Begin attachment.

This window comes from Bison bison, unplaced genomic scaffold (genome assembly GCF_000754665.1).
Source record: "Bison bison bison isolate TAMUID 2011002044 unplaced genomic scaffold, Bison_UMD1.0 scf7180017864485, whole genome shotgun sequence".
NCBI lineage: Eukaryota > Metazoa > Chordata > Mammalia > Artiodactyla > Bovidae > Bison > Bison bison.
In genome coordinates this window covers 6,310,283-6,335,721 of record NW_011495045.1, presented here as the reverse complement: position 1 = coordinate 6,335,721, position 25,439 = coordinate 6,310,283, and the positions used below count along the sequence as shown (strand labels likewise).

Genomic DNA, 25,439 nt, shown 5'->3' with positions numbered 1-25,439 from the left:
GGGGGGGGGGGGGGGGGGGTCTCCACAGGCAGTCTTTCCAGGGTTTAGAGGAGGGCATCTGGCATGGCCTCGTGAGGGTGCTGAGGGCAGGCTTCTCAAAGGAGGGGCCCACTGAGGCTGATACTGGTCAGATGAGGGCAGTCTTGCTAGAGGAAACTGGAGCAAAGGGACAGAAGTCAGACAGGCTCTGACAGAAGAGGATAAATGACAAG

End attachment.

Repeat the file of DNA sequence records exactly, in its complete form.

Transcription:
This window comes from Bison bison, unplaced genomic scaffold (genome assembly GCF_000754665.1).
Source record: "Bison bison bison isolate TAMUID 2011002044 unplaced genomic scaffold, Bison_UMD1.0 scf7180017864485, whole genome shotgun sequence".
NCBI lineage: Eukaryota > Metazoa > Chordata > Mammalia > Artiodactyla > Bovidae > Bison > Bison bison.
In genome coordinates this window covers 6,310,283-6,335,721 of record NW_011495045.1, presented here as the reverse complement: position 1 = coordinate 6,335,721, position 25,439 = coordinate 6,310,283, and the positions used below count along the sequence as shown (strand labels likewise).

Genomic DNA, 25,439 nt, shown 5'->3' with positions numbered 1-25,439 from the left:
GGGGGGGGGGGGGGGGGGGTCTCCACAGGCAGTCTTTCCAGGGTTTAGAGGAGGGCATCTGGCATGGCCTCGTGAGGGTGCTGAGGGCAGGCTTCTCAAAGGAGGGGCCCACTGAGGCTGATACTGGTCAGATGAGGGCAGTCTTGCTAGAGGAAACTGGAGCAAAGGGACAGAAGTCAGACAGGCTCTGACAGAAGAGGATAAATGACAAG